Through the month of July, while I didn’t do all that much writing, I did manage to finish up Draft 1 (D1) of Ghost Ship. I’ve done my initial pass-through of D2, pulling out the stuff I had crossed off, tweaking wording, and fixing a couple of typos. I’ve started on the second pass-through, where I’ll be focusing on story consistency (e.g. do I have the right number of people being mentioned), story flow, event flow, and general writing.
As is normal for me, I’m not happy with some of the events the way they played out. Yet, they provide some insight to the overall premise(?) of these short stories. I also introduce another recurring character, this time an antagonist. I’m pretty sure that character will be returning, but how and when I have no idea at this point. That may return to haunt me in a future story, but that’s the way this pantser rolls.
Along with some work on Ghost Ship, I also wrote out the premise for the next Pa’adhe story and a precis for a totally unrelated short story or novella. I’m not sure which of the two I’ll work on next, once I start sending Ghost Ship out to my Alpha and Beta readers. The next story will focus on Scarle, just as Restaok focused on Xinu and Dreamland focused on Cook. That will, I think, flesh out all the main characters in this series of short stories.
Except maybe the Captain. I’m fundamentally using the whole of the series itself to flesh out the Captain, but aside from The Pa’adhe there’s really no back story for him so maybe I’ll need to fix that in a future story. There’s definitely a bit of back story that needs to be told, which I can’t go into now without revealing too much of the overarching story driving the entire series. It definitely has to be told before the final story in the series is published since I can’t reveal that stuff properly in The Final Voyage. Yep, that’s the title of the last Pa’adhe story, and has been for a long time. It’s the half-written final Pa’adhe short story I’ve mentioned here and there on this blog.
I’m kind of thinking of doing the non-Pa’adhe story next, for a writing break. I’ve no idea if I will or not, but it is an idea I want to explore and think would be fun to write. But then, too, so is the Scarle story. Decisions, decisions.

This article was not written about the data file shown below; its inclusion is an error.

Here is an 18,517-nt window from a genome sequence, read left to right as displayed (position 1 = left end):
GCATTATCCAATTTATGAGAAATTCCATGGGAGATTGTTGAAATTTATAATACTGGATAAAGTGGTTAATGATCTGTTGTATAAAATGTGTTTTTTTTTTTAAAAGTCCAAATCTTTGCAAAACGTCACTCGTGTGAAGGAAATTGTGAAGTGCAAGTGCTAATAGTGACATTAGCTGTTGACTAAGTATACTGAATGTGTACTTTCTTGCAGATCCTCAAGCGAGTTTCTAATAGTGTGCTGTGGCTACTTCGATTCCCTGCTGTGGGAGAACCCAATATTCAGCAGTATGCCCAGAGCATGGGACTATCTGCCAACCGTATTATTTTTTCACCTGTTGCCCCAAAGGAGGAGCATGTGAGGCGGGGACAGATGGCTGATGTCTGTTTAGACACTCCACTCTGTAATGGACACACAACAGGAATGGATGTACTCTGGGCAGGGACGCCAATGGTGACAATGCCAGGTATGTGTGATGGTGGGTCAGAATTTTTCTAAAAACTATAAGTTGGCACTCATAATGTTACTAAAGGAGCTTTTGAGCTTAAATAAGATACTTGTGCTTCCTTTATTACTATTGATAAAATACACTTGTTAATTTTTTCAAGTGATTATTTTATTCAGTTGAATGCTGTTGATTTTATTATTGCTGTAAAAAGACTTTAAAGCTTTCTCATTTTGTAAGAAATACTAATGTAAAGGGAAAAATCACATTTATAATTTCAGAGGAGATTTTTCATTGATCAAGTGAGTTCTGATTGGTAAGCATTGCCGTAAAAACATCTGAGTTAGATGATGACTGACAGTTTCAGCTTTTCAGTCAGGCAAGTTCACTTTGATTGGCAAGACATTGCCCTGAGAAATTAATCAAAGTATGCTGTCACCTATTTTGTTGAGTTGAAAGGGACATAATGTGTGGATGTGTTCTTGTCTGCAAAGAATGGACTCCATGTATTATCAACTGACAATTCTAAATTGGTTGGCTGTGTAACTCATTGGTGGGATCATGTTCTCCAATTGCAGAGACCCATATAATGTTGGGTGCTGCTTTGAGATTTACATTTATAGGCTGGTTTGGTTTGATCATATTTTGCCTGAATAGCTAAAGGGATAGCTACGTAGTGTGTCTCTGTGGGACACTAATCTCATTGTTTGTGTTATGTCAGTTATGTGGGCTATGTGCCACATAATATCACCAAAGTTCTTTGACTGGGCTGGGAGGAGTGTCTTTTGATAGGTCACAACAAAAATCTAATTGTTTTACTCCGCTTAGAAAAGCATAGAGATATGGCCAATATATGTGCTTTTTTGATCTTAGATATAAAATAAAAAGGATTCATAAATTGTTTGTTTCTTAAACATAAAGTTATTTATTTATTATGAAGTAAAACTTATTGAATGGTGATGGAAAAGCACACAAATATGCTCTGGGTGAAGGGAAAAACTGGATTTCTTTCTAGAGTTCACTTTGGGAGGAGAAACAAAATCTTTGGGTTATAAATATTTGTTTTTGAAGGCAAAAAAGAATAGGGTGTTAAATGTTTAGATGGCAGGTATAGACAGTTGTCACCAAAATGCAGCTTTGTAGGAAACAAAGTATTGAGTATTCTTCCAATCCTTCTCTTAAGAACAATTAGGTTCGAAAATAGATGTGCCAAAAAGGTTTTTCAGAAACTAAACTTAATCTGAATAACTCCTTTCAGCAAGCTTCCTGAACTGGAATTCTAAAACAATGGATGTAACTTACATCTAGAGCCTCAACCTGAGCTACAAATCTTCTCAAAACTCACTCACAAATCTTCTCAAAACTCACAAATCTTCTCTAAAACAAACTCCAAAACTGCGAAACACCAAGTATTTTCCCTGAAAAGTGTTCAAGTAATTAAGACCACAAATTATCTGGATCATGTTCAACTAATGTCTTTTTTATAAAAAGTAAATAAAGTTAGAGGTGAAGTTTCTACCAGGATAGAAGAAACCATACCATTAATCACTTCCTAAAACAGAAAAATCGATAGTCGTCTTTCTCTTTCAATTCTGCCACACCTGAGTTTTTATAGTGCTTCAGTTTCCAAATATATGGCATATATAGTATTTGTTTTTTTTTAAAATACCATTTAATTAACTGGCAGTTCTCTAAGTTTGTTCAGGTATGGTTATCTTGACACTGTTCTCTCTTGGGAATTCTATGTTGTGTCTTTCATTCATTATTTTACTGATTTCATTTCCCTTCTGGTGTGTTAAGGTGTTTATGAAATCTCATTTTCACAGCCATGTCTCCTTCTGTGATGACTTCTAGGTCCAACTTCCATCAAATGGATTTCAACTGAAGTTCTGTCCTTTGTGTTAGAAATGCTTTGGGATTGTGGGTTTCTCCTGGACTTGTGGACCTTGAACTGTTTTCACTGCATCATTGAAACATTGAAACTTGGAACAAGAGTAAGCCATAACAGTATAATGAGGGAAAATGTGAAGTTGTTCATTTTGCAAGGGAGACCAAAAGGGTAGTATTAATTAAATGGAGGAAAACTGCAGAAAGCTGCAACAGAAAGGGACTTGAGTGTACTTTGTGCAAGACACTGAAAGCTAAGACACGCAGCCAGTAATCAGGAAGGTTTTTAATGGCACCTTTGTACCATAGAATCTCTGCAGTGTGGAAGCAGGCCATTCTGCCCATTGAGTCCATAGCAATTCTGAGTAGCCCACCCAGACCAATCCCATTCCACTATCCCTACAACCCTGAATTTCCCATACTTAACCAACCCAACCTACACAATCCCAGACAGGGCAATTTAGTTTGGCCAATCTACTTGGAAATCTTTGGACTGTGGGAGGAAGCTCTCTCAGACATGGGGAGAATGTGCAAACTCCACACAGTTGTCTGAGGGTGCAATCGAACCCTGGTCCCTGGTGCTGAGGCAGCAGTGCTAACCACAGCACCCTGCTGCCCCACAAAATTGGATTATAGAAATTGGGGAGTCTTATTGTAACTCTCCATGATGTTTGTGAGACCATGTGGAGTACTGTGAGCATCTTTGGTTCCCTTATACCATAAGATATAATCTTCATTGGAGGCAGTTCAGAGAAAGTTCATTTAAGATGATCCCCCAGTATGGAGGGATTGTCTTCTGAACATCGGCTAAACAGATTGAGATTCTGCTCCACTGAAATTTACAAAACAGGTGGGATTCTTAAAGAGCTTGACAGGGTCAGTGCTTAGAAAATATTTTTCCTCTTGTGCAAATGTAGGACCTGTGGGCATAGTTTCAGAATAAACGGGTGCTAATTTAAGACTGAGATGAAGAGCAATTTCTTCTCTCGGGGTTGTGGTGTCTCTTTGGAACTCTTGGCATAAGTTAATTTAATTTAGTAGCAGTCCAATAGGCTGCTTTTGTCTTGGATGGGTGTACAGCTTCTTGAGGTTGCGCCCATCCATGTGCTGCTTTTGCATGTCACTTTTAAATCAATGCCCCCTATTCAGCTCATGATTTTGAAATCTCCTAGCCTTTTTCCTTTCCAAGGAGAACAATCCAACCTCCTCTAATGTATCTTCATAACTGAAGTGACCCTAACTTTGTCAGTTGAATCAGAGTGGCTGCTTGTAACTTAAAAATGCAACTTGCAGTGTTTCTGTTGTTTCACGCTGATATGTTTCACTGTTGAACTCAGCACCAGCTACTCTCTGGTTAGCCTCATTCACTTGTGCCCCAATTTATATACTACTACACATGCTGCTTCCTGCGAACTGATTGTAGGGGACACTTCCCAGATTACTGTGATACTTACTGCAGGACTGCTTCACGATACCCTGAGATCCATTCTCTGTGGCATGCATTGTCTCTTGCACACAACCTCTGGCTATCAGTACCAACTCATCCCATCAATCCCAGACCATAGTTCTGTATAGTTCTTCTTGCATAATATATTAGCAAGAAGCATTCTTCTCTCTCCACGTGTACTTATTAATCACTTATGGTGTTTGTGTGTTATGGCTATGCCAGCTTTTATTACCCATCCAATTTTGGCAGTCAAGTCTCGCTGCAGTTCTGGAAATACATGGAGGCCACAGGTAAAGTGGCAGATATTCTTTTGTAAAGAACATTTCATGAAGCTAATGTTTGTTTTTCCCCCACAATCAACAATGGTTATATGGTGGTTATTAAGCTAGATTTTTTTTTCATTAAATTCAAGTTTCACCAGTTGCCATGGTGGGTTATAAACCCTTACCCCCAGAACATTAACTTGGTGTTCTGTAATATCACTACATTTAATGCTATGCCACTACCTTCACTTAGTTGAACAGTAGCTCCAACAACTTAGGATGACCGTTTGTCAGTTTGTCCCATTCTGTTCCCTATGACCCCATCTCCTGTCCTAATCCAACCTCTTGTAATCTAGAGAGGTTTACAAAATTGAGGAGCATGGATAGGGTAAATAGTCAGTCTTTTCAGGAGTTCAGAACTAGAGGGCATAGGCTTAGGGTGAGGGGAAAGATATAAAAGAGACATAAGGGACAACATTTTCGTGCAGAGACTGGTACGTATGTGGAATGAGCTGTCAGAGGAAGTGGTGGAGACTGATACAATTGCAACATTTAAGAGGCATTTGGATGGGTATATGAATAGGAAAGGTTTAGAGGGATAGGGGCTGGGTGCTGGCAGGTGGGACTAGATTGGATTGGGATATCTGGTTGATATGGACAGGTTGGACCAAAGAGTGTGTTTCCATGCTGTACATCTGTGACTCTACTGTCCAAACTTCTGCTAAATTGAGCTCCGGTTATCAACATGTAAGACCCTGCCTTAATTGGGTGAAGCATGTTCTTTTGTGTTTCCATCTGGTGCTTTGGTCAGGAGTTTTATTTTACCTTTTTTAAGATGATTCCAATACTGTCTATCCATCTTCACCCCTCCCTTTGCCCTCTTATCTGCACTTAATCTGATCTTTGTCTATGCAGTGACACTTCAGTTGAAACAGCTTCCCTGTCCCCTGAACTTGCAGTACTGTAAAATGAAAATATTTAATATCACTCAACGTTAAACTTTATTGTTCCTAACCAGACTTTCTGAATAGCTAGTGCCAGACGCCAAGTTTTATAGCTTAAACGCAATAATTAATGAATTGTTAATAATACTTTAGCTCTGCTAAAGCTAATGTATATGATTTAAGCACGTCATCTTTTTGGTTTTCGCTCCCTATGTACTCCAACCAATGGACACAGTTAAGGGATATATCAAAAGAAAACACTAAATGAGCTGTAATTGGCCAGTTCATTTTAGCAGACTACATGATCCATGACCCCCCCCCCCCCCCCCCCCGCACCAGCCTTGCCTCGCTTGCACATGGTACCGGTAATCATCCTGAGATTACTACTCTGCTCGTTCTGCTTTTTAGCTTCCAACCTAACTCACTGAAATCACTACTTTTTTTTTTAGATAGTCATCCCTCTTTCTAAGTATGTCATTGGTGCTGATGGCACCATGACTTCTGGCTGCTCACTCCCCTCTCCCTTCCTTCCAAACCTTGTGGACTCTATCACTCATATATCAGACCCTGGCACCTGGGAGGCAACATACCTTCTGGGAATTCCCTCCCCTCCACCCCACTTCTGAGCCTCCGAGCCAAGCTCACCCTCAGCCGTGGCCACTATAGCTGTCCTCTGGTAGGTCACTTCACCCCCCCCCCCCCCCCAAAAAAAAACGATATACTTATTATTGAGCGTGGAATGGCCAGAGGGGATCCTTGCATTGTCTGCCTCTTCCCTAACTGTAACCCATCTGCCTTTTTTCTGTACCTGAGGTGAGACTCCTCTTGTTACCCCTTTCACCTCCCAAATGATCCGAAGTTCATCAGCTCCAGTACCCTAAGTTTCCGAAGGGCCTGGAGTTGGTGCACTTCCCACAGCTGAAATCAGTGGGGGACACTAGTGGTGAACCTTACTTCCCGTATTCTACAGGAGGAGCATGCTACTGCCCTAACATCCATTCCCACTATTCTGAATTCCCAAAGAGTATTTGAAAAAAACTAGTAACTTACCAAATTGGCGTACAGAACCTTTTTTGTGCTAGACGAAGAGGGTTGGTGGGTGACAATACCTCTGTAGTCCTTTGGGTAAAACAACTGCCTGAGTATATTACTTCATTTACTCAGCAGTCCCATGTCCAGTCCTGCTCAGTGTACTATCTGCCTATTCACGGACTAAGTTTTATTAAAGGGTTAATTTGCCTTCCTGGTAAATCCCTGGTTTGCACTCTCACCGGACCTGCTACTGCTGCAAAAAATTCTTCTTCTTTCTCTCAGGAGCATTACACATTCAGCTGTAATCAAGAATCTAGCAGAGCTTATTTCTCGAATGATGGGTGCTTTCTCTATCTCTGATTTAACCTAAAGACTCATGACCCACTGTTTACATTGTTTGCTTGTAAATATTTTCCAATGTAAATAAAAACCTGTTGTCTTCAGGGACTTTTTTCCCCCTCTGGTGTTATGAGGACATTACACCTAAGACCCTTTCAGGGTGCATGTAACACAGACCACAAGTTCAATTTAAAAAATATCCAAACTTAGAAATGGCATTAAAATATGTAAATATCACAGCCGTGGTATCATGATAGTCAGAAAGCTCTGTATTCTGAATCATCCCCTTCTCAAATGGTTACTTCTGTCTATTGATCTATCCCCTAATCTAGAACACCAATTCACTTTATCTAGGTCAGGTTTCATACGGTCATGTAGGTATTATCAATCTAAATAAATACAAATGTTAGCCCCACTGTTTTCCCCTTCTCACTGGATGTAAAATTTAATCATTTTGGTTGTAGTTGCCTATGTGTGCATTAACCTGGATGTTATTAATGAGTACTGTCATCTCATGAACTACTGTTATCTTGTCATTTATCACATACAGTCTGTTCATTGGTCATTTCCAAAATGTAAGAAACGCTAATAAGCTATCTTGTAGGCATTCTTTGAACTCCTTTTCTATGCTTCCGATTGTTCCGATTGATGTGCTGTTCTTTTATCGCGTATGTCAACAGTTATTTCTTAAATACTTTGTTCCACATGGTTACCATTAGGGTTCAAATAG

As you’d expect, I did manage to do some photography while on vacation. Some of the pictures turned out quite nicely, I think. Others, not quite so well, but that’s the nature of photography and the reason I love digital cameras.
Over the 4th I took 718 pictures. Most dealt with vacation but I did manage to get a couple neat ones of the night sky there. The Milky Way and a couple of constellations came out rather nice. I also took some with my Galaxy Nexus’ camera which also came out nice.
The week in Coos Bay resulted in 2,554 pictures. Not my usual output, but it’ll have to do. Quite a few of these are mini time lapse. All told, put together into a single time lapse of the vacation, I managed to squeeze a week’s worth of vacation into 5 minutes. That time lapse, though, doesn’t show half the stuff we did.
I was disappointed with one aspect of where we stayed. Our back yard actually faced pretty much North. Due to the curve of the land, the big windows’ view was straight out over the ocean which feels like it should be West, but no, that was basically North. That meant that the night photos I had hoped to take weren’t going to happen, no matter what. I did manage to get some nice sunsets against the lighthouse on the end of the bay, and some fun shots of the grandkids holding it or eating it. Other than that, everything else was pretty much the usual tourist schtick. Lots of snapshots, essentially. I’m ashamed of myself. 😉 Not all of it was, of course. I did take time to do some artistic work as well.
Wendover was all on my cell camera. I debated taking my camera but in the end decided against it. I wasn’t sure what I’d be able to take pictures of, but figured I could always go back again if there was something I wanted to work on, photography wise. And of course, you can’t take pictures inside the casinos, which is where everyone spent most of their time. Even so, I think I got a few decent shots.